“Yet again Richards had upped the stakes with this book, putting not just Raine’s Landing but the existence of life itself in jeopardy, but he does so with such panache that it is impossible to feel anything other than admiration for his imagination and storytelling skill. It’s a book that combines supernatural spectacle and human drama, old favourites and new inventions, in just the right balance, with the message coming over loud and clear from author Richards that there is still plenty of mileage left in this unique and marvelous creation. I loved it” – Peter Tennant, Black Static.
And that’s just the first five reviews. Dark Regions Press are currently running a special offer on the hardback … if you by both Midnight’s Angels and my latest short fiction collection – Our Lady of the Shadows -- you can get a 20% price reduction simply by using the voucher code RICHARDS20.
The amazing cover, by the way, is by M. Wayne Miller.
Friday, 12 August 2011
My two latest publications on Amazon Kindle are both sorties into erotic genre fiction.
TOO GOOD TO BE TRUE contains two horror shorts. In the title story, a visitor to Rome embarks on a wild affair with a woman he has met in his hotel, never once realising that there are supernatural forces at work, and a terrible price to be eventually paid. In ‘Beautiful Stranger,’ a young man in London is followed home by a gorgeous female Riser -- a zombie created by the wonder drug Revenox -- and begins to fall in love with her. But does she love him back?
Whereas ALSISO is a short erotic thriller, in which Harriet has fled her dull suburban marriage with her brand-new lover, Beth. Now, they live a lazy, bohemian existence in the quiet town of Alsiso, on the Caribbean coast of Mexico. But when Harriet begins to fall under the spell of a handsome drifter named Cody, the scene is set for mystery, intrigue -- and maybe worse. ‘Alsiso’ is accompanied by the story ‘Nine Rocks in a Row,’ about a couple who come across a genuinely terrifying prophecy.
Both of these are 99 cents, as are all ten of my self-publications on Amazon Kindle. And the great covers are -- once again -- by the excellent Steve Upham.
Wednesday, 3 August 2011
A special thanks to Tony for having me as his guest. We’ve only met through the Internet but I count him as a friend and applaud the novels he’s written. In a recent blog, Tony spoke of places he’s visited where he got the germ of ideas later flowering into novels. I haven’t traveled that much, and certainly not outside the ol’ US of A, but I have used the locales I’ve lived in as settings for some of my novels…specifically the Nebraska Panhandle (yes, there’s one there, too) in Serpent’s Tooth, Walk the Shadow Trail, and Vengeance from Eden, which were written for Nebraska’s celebration of statehood) and Middle Georgia and the Golden Isles in Jericho Road.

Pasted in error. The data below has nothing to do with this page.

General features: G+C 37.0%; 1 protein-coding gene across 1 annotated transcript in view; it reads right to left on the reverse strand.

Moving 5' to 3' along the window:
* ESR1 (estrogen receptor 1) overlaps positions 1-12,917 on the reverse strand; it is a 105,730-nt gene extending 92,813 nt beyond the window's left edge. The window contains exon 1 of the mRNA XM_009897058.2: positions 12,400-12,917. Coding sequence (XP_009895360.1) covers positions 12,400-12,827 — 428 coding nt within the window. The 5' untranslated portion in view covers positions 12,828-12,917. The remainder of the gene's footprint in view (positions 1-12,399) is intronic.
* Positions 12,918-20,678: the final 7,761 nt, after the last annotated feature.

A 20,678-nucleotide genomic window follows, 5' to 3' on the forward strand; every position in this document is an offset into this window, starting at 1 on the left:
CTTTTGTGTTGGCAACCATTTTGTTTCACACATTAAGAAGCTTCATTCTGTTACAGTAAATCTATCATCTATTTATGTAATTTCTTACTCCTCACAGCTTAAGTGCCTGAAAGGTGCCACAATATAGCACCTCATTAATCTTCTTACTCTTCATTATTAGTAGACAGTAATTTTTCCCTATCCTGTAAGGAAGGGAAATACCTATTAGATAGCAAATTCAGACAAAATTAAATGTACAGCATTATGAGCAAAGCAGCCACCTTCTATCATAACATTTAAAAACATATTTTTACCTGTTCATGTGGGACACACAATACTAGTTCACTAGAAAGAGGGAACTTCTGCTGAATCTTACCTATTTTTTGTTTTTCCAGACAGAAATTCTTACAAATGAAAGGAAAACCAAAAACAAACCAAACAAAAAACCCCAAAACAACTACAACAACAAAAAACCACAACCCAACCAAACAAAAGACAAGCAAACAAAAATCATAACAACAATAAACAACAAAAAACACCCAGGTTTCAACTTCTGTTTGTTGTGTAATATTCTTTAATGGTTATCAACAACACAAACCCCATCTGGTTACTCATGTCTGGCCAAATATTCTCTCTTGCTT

None of these have the haunting chill of Tony’s books—except Serpent’s Tooth, though demon worship in Nebraska does sound a little far-fetched when spoken out loud—but I think I managed to depict the loneliness of the sand hills, as well as the tight-knit conformity of a small Southern town fairly accurately.
There’s one thing more than any other that’s influenced the way my books are constructed, something people have come to call my “style.” (Hey…I’ve got a style now, how about that?) I suppose I’m a child of my time…and my time was the early 50’s, when moving pictures were the most popular form of entertainment before the Boob Tube usurped it. In those days, there were not only dramas and westerns but sweeping epics of adventure, costume dramas of pirates, Robin Hood, rogues and rascals and villains. Nowadays, you rarely see those, except for an occasional Indiana Jones rip-off or if Cinemax steps in with The Borgias. It was the time of Frank Yerby, Samuel Shellabarger, Rafael Sabatini…men who wrote what would probably be termed the picaresque novel, tales of men conquering mountains and nations, and discovering new worlds—simply because they were there. Their stories were made into Technicolor sagas enthralling this little viewer for hours (in those days, you could pay your money and stay in the theatre the entire day if you wished.) And when I began to write, I unconsciously patterned my stories after theirs.
One series—The Adventures of Sinbad—seems to mirror those stories enough that several readers have told me they “absolutely adore” my main character. I admit it’s easy to see him swinging across the deck of a ship, with dagger between his teeth while he hangs onto the heroine with one hand and a rope with the other, a la The Crimson Pirate. In fact, I think I had him do something almost like that in one story…